I'd suggest you treat this as business. If you're a gamer, treat this as your current quest line. Tell people up front first thing you have this assignment, and if they'll be willing to help you complete it. Some people are busy, but some would certainly like to be helpful, especially to a student.
I used to be terrible at talking to people (not saying I'm amazing now ) but my Uncle needed help with a project of his that required talking to people, and I was very intimidated. Buut, after just steeling my mind and talking to one person, everything else was pretty easy, there were literally thousands of people (like a Fair, so not at one time) and I talked to a lot of them about the same thing over the course of probably 8-12 hours. It was amazing, in that one day I had improved more in that regard than years elsewhere. I'm not saying you have an event you can do this, but I can promise you after talking to that first person, everything else will be much easier, just make up your mind that you have to do this, what's the worst they'll do? Tell you no probably, that's a occupational hazard, do your best!
Also, people loove compliments, it's a big compliment to want to capture someone on film/"digital film" so tell them why, say they have gorgeous eyes or something, let them know what it is about them that makes them worthy to be captured instead of someone else
dress up as someone you aren't when you are going around doing your asking and stuff. being in 'costume' may help you to be more bold, kind of a trick i discovered one halloween. because you are pretending to be someone else, you aren't as afraid of being judged. examples may be: dressing like a goth, wearing glasses that are really cooky with a matching skirt, dressing up like someone from the 50's.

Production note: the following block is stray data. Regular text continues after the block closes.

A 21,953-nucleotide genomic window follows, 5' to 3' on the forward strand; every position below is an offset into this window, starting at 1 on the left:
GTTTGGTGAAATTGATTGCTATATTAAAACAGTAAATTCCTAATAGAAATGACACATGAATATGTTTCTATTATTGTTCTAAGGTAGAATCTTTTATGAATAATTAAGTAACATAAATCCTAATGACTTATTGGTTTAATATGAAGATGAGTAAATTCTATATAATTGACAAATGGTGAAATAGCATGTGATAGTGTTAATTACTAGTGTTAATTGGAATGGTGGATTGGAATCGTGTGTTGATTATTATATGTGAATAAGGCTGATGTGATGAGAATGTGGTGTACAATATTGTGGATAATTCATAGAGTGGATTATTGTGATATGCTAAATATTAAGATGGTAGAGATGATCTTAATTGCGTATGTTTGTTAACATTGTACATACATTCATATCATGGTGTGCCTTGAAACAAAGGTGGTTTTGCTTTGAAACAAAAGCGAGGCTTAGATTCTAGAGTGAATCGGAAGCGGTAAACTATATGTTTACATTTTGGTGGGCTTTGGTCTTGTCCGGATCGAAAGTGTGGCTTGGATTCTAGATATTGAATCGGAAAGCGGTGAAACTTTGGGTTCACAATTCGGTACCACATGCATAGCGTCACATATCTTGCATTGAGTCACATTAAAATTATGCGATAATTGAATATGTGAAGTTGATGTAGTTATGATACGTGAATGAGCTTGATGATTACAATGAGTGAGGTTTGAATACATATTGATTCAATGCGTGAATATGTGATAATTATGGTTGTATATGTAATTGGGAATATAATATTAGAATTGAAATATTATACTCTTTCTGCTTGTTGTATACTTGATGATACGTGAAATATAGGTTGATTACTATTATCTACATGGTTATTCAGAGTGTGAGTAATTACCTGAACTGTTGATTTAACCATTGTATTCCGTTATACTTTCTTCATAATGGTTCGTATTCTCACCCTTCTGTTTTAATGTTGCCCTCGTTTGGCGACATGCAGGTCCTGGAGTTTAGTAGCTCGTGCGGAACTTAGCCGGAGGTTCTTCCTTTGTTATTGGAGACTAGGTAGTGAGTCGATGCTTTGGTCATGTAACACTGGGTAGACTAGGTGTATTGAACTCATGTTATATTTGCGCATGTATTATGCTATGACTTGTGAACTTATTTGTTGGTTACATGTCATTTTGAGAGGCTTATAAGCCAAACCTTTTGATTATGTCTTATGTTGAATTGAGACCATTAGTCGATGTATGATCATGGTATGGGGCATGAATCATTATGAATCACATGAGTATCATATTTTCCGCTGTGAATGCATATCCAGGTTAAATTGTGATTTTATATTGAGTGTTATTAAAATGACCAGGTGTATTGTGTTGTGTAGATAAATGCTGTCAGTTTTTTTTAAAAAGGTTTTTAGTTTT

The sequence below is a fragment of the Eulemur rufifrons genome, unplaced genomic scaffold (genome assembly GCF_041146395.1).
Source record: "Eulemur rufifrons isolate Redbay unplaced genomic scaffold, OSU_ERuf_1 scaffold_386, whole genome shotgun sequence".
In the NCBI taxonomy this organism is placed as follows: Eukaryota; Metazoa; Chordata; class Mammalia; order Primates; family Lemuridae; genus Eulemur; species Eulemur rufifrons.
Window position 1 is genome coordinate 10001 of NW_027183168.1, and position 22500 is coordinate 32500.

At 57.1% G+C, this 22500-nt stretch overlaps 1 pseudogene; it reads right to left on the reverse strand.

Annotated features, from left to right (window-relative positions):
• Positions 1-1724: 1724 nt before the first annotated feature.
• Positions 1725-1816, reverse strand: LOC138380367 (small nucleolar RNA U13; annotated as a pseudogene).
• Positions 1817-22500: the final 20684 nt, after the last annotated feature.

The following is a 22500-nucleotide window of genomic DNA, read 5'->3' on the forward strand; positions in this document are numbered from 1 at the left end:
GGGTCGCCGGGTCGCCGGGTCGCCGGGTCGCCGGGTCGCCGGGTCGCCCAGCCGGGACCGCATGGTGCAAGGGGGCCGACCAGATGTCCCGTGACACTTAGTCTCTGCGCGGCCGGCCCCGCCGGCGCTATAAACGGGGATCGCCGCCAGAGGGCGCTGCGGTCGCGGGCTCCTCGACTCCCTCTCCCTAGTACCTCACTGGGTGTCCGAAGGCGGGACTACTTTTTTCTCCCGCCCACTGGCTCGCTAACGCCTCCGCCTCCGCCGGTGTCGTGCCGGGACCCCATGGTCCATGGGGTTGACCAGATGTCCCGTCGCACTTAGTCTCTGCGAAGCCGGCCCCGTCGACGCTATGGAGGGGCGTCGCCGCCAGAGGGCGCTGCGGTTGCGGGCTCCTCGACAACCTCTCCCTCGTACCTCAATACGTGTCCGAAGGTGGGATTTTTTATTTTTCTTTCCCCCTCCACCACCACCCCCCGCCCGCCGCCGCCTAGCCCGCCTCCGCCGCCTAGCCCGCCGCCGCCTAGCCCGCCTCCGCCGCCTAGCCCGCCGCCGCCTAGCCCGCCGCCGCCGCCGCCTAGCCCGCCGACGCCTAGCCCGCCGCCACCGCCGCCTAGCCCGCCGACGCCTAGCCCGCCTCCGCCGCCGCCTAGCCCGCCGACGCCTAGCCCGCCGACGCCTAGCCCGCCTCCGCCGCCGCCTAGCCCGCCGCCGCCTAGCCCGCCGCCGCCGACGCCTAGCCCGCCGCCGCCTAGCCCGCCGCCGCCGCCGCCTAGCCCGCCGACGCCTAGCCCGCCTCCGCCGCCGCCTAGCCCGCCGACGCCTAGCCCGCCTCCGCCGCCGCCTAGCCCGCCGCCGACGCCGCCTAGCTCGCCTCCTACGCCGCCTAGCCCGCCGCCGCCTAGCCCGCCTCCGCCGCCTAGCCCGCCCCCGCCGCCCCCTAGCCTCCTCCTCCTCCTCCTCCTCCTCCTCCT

basically go nuts enough to the point at which you are having fun just by being dressed that way. that is likely to take the edge off your anxiety.
Here is my idea, straight from Mary Poppins: Turn the confrontation-time into a game.
methods of doing so:
-listen to james bond music on headphones while doing this and pretend that getting models is a "secret mission". -write a small speech to tell people before hand with some element of silliness in it, and become an expert at saying this speech. then make your spiel like an act, as though you were an actor speaking lines in a play. become an expert at these lines. -have some small and silly gift to give people as a 'thank you' for being a model for you. for example, you could give them star stickers or buttons which say "I'm a model" on them. or something of the like. ("hey, do you want this button? all you have to do is pose for a few pictures for me! it's for a good cause!") -guess people's ages before you ask them. write your guess in a notebook. then ask them to do the posing for you and when all is done, ask them what their actual age is ("one more thing: how old are you?"). keep record of your accuracy score.
Just go straight up and ask people. It'll be alright. People really enjoy these sorts of things. Especially people who desire to be models and so on. I know if you asked me in real life, I'd say yes. Don't worry, you'll find people and it won't take much.